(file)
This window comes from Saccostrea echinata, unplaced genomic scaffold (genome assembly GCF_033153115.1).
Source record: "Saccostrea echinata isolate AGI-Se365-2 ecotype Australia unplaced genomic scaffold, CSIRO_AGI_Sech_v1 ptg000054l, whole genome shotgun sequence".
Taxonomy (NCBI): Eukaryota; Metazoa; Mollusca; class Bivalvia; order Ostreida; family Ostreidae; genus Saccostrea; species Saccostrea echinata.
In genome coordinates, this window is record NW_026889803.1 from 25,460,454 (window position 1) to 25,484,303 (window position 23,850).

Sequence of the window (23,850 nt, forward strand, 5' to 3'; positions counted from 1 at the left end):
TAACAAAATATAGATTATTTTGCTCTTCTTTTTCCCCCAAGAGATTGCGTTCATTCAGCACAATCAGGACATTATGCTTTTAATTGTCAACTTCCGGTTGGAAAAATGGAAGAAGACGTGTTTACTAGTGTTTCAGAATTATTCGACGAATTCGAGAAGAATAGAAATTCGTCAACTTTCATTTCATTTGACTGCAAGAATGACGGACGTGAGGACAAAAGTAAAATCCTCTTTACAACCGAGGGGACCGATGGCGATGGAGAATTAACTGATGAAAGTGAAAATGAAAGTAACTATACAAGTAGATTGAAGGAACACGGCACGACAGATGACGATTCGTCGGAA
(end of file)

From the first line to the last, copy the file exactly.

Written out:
This window comes from Saccostrea echinata, unplaced genomic scaffold (genome assembly GCF_033153115.1).
Source record: "Saccostrea echinata isolate AGI-Se365-2 ecotype Australia unplaced genomic scaffold, CSIRO_AGI_Sech_v1 ptg000054l, whole genome shotgun sequence".
Taxonomy (NCBI): Eukaryota; Metazoa; Mollusca; class Bivalvia; order Ostreida; family Ostreidae; genus Saccostrea; species Saccostrea echinata.
In genome coordinates, this window is record NW_026889803.1 from 25,460,454 (window position 1) to 25,484,303 (window position 23,850).

Sequence of the window (23,850 nt, forward strand, 5' to 3'; positions counted from 1 at the left end):
TAACAAAATATAGATTATTTTGCTCTTCTTTTTCCCCCAAGAGATTGCGTTCATTCAGCACAATCAGGACATTATGCTTTTAATTGTCAACTTCCGGTTGGAAAAATGGAAGAAGACGTGTTTACTAGTGTTTCAGAATTATTCGACGAATTCGAGAAGAATAGAAATTCGTCAACTTTCATTTCATTTGACTGCAAGAATGACGGACGTGAGGACAAAAGTAAAATCCTCTTTACAACCGAGGGGACCGATGGCGATGGAGAATTAACTGATGAAAGTGAAAATGAAAGTAACTATACAAGTAGATTGAAGGAACACGGCACGACAGATGACGATTCGTCGGAA